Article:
My name is Evelyn Acham. I am a climate activist from Uganda. I believe that girls’ education is a critical priority for fighting climate change on our planet. It lays the foundation for vibrant lives for girls, their families and additionally, it shores up resilience and equips girls to face the impacts of climate change so that they can be more effective stewards of food, soil, trees and water as nature cycles change.
I am the National Coordinator and Secretary of the Rise Up Movement. I am also a member of Fridays for Future as well as an Arctic Angel with Global choices. I head the Plus One Tree Project which has a target to plant 9 million fruit trees and more in my country and has extended to other parts of Africa like the Democratic Republic of Congo and Morocco. I am also advocating for climate change education to be added to the school curriculum and collaborating together with my fellow activists from the Rise Up Movement to extend climate education to school students, teachers and communities. I also participate in the Vash Green Schools Project headed by Vanessa Nakate promoting renewable energy in schools and collaborate with the Girl on the Move Initiative, headed by Isaac Ssentumbwe, which is aiming at empowering young women and girls.
I started activism in 2019 after being inspired by my friend and fellow activist Vanessa Nakate who was protesting individually for climate justice in front of the Ugandan parliament.
Hi. I am Vanessa Nakate from Uganda. I am a climate and environmental activist.
This was my first Climate Strike in front of the Parliament of Uganda.
I would like to see how many people this picture can reach in the world.❤️ pic.twitter.com/IQGEyWnjIN
— Vanessa Nakate (@vanessa_vash) November 25, 2020
My education did not teach me about climate change, it simply brushed the surface. I started doing research about climate change and took some online courses. I discovered that climate change was not some far-off problem; it has been happening in my community and the present already is catastrophic.
We are seeing disasters everywhere we look: devastating floods are destroying homes, livelihoods and infrastructure like schools and hospitals; rising water levels are submerging businesses; prolonged droughts are drying up farms and water sources; nearby water sources have dried up and have been destroyed by floods. This is amplifying the inequality and discrimination experienced by marginalized girls and women and causing them to walk longer distances in search for food and water to feed their families.
The tropical storm, Ana, that affected the African nations of Madagascar, Malawi and Mozambique towards the end of January, killed over 80 people. Thousands were displaced; classrooms and health centers were destroyed leaving thousands of students out of school and communities without access to health services. An estimated 1.7 million people in South Sudan have been displaced due to climate change, and last year close to 2.5 million in Africa faced severe food insecurity.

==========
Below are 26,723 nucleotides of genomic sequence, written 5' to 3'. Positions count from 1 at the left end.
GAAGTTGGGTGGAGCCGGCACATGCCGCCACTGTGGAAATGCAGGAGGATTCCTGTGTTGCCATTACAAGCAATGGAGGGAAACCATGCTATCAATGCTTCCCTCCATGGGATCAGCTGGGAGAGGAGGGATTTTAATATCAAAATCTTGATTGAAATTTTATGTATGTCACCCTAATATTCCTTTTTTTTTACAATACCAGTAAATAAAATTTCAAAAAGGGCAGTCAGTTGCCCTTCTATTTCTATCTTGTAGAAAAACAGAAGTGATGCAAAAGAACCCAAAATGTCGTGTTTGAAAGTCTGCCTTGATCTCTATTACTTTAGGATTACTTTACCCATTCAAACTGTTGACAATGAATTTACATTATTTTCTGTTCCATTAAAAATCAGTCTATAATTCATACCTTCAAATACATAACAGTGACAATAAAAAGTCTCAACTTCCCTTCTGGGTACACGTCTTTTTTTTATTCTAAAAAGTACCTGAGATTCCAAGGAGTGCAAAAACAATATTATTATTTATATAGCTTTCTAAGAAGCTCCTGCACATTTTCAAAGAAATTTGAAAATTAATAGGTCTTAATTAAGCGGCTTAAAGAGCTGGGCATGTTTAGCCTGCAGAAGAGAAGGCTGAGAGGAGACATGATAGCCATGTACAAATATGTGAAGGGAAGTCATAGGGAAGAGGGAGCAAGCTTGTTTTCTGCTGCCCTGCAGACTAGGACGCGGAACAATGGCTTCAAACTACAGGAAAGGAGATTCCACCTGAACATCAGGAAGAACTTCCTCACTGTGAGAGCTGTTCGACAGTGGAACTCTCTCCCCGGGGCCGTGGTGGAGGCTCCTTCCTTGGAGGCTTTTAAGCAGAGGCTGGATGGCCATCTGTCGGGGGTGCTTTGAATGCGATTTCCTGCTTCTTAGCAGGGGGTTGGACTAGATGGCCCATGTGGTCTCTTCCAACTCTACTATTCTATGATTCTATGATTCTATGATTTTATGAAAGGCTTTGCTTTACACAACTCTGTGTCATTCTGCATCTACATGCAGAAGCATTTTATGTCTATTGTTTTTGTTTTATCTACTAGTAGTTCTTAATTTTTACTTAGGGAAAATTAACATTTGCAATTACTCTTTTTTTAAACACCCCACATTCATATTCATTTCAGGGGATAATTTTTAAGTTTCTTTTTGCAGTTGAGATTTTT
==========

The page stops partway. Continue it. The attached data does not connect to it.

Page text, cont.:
Girls’ education is usually disproportionately affected during and after crisis
About 39 million girls had their education disrupted by emergencies in 2015 leaving them vulnerable to exploitation and in danger of never re-enrolling in school. Parents marry off their daughters because of poverty, after which returning to education can be hard. In some cases, girls are considered an extra burden in times of crisis and they are more likely to miss classes or drop out of school.
Project drawdown, which aims to reduce greenhouse gases in the world, listed girls’ education as the fifth most impactful climate solution if we want to keep global temperatures below 1.5 degrees. Ignoring girls’ education leaves generations of girls less equipped to recover from crisis and increases gender inequalities that severely limit their opportunities for development. Safe-schools are needed urgently before and after emergencies. I would like to acknowledge and recognized the work that the Malala fund is doing to provide girls with 12 years of free, safe and quality education and for working for a world where every girl can learn and lead.
The GEM Report’s research on climate change education is revealing on this matter. Mapping countries on its PEER website, it shows that only 40% of national education laws and 45% education sector plans or strategies explicitly refer to climate-change education (CCE). Only just over a third of countries have a law, strategy, or plan specifically on CCE.
Adding climate education to the school curriculum and increasing funding for girls’ education is imperative. This means that more funding for girls’ education is needed so that girls and boys have equal opportunities to education.
The climate crisis is inter-sectional – one thing leads to another and it’s the same thing with the solutions. We must solve every crisis to achieve climate justice. We will not achieve climate justice without achieving gender equality, education justice, social justice, racial justice, and environmental justice.
Education for a girl cannot wait. Climate change is not waiting for us.